Yesterday on Twitter, Trent Krupp posted an idea that's worth using as a starting point. But first, I want to deflect the idea of me being CEO of anything. It's ridiculous. I was a CEO once, of a very small company. I had to deal with investors, creditors, angry users, defecting execs, predatory platform vendors, quirky programming talent, going to conferences, trade shows, raising money, fighting landlords, being sued, etc etc. The only part of it I liked and was any good at was fixing bugs and shipping products.
I'm not a CEO, but could be part of the reboot of Twitter. I'd like to get a chance to reboot the platform. People say you can't get developer trust back, but if you get a famous freedom-loving Internet developer to design the plan, someone like me for example, that might get people to take a look. But I wouldn't rep the platform as anything other than what it was. If it was to preserve developer freedom, it really would have to deliver.
To make a developer platform that works, Twitter would have to irrevocably give up control of core parts of the technology. People like to make analogies to Apple, so this would be analogous to Apple building the core of OS X on FreeBSD Unix, which had the most liberal open source license at the time. They then contributed their enhancements, known as Darwin, as open source. Twitter would do the same. Above a certain level, the Twitter OS would be proprietary. But the core transport technology and most important the protocol it implements would be open and easily cloned.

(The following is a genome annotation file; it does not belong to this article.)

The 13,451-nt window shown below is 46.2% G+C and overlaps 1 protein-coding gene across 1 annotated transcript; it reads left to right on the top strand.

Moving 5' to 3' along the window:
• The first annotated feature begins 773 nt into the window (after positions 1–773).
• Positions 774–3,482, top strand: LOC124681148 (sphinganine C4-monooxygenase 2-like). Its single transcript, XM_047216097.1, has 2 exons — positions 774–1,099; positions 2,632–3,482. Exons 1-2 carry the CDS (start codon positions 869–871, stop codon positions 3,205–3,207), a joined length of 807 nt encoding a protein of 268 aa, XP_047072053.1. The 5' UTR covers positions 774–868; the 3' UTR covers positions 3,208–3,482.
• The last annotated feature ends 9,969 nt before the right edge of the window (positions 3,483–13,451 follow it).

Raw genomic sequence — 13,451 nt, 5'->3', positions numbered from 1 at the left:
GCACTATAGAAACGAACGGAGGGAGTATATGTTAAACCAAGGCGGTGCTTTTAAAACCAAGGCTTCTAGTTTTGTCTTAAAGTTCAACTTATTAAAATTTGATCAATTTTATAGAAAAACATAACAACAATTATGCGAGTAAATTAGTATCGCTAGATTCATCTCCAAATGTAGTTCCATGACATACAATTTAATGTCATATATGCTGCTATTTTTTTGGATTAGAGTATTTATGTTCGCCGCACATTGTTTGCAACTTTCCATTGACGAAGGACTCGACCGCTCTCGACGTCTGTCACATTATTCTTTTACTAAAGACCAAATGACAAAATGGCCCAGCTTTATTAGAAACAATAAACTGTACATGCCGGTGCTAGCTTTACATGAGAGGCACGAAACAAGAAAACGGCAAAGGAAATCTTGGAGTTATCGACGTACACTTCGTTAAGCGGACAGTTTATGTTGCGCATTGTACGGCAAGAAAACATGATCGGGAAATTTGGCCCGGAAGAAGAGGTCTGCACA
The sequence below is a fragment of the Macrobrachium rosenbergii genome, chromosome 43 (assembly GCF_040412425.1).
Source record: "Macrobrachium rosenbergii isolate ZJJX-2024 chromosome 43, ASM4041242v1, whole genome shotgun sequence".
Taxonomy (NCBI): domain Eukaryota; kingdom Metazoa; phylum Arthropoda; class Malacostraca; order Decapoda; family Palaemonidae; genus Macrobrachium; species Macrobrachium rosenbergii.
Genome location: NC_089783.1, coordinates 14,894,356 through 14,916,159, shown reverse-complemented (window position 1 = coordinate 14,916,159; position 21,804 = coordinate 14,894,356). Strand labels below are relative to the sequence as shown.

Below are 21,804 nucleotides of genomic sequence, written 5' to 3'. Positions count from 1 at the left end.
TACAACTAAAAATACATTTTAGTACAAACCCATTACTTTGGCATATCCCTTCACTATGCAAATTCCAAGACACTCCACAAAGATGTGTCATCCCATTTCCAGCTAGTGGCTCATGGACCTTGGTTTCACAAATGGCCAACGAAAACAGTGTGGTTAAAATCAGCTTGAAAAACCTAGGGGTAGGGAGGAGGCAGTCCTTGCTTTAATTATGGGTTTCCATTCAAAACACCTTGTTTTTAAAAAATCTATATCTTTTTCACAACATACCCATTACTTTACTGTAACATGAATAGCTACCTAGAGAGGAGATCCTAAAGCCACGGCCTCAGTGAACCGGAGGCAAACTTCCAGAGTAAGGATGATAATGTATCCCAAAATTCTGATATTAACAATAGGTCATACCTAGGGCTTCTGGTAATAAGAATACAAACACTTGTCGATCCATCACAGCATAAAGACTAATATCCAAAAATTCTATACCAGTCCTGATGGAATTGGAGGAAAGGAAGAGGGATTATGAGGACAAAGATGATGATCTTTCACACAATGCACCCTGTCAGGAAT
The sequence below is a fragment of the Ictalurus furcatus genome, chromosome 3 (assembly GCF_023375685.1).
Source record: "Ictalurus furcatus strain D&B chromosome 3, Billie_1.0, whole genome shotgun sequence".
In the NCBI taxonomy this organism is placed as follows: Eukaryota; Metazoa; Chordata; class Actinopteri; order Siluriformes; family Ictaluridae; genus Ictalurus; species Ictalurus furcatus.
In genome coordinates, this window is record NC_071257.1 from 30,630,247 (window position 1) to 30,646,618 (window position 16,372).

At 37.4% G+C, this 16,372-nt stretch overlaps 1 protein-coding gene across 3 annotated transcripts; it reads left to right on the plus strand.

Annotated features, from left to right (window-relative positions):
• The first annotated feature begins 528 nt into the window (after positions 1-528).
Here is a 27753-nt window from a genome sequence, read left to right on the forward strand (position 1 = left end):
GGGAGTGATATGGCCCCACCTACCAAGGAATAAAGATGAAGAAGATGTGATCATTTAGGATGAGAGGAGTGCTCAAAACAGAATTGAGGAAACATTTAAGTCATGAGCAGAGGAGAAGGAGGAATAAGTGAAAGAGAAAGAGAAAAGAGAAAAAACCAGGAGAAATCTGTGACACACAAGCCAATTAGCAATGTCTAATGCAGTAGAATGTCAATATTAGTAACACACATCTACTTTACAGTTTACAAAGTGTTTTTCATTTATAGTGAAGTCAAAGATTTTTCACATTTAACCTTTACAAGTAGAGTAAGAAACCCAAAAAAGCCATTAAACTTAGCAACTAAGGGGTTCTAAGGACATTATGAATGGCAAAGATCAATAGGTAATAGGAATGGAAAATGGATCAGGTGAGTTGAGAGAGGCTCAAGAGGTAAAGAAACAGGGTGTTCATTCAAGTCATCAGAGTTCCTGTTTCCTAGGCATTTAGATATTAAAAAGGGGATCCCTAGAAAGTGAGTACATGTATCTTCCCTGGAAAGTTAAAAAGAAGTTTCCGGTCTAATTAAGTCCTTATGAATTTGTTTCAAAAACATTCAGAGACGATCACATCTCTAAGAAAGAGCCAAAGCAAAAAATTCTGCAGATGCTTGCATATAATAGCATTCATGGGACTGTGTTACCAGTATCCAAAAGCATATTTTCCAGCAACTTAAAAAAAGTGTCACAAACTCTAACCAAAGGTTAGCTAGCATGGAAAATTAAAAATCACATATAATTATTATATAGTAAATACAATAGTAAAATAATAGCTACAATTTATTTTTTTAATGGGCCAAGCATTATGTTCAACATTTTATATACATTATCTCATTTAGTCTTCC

If I want to operate my own server to peer with Twitter, using the same @namespace, I can. And on my server, the only rules are the ones I make. Let a thousand flowers bloom, at all levels of the ecosystem. This would be new fresh territory for developers. It allows them to create labs for new ideas, and a flow of new Twitter-compatible technology. Possibly a vast new flow.
Then I'd ask for a good-size amount of money for investing in and acquiring products from developers that build on this newly open technology. We'd, of course, announce the amount publicly. Partner with a few leading VCs and individual investors. Possibly even issue a new class of stock (a subsidiary, so people could make a pure bet on the developer possibilities, without buying the liabilities in the current Twitter stock). That takes care of the other side of the developer equation. Having shown there's an opportunity, also show the developers that we're willing to share the risk with them. We want your love, and we're willing to help with the dollars.
This would be a fantastic bet on the idea that Twitter left a lot of money on the table in the form of new ideas that can be developed on top of an Internet-scale notification system, which never existed before Twitter, btw. As a person with a sizable investment both in terms of know-how and working code, in the Twitter platform, I really really believe this.